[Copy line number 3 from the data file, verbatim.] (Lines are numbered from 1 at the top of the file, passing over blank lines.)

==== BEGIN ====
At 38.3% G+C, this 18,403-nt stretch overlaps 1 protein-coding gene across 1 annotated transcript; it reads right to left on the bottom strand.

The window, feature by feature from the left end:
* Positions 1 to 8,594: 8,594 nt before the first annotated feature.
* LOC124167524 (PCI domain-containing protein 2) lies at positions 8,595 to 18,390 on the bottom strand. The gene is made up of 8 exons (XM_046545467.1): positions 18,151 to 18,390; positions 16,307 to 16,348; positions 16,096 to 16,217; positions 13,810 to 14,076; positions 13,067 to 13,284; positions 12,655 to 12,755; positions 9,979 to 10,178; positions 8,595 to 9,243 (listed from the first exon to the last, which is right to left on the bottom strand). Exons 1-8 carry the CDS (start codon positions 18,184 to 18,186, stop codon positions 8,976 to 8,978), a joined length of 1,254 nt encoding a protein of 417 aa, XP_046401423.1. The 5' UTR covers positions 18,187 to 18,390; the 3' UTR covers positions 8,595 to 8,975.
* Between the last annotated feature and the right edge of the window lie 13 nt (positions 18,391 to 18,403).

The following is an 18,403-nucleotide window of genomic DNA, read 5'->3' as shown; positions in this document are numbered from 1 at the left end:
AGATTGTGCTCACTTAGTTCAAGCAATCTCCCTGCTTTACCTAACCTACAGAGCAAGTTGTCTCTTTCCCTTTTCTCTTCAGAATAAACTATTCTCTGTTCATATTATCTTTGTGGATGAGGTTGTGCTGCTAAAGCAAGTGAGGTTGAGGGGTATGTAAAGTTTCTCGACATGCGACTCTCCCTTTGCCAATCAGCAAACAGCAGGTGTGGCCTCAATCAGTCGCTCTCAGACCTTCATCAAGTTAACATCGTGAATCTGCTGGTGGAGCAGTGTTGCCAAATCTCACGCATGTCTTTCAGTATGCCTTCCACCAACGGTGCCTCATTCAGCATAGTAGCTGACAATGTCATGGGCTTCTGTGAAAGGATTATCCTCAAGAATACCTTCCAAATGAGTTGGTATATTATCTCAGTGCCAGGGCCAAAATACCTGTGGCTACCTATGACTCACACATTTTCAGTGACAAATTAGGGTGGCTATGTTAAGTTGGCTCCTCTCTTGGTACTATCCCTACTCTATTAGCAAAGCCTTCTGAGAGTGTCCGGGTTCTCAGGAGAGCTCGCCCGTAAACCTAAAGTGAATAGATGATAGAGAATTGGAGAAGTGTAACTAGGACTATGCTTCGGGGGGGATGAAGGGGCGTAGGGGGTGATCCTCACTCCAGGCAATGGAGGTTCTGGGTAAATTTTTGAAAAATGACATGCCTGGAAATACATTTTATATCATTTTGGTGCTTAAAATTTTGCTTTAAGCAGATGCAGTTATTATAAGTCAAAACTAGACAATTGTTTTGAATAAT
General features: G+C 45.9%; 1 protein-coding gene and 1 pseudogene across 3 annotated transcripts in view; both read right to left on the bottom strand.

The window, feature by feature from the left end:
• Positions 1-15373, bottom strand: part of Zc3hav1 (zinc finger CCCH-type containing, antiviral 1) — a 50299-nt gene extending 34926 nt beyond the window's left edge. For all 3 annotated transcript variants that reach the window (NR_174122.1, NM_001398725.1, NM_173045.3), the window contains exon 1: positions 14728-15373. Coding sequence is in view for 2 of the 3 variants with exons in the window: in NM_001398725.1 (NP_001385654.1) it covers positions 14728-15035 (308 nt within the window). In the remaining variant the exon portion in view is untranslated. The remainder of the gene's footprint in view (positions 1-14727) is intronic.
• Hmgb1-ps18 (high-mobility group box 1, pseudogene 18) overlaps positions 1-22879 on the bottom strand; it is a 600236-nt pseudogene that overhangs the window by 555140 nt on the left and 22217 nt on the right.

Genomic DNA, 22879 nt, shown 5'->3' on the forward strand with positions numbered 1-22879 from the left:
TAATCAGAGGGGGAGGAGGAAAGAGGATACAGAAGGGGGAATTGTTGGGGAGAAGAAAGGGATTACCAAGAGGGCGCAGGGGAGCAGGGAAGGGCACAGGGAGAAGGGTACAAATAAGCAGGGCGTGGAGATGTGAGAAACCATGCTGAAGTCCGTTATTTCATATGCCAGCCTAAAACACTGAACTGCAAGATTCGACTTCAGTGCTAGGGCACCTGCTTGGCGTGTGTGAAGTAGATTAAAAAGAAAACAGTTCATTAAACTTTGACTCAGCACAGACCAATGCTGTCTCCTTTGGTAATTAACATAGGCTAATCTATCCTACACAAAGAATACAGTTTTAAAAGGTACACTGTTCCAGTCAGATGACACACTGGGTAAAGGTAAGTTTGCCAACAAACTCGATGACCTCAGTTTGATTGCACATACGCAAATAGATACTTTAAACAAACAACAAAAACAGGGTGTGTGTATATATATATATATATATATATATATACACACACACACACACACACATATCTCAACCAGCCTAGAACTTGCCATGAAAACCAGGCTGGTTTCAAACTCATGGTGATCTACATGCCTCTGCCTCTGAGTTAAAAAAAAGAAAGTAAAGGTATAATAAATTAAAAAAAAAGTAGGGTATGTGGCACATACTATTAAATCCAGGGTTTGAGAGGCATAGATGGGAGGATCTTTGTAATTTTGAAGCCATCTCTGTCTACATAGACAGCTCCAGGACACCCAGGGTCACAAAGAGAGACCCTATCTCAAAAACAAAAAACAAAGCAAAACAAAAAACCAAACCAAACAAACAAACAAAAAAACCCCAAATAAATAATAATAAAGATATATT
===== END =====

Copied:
* Positions 1 to 8,594: 8,594 nt before the first annotated feature.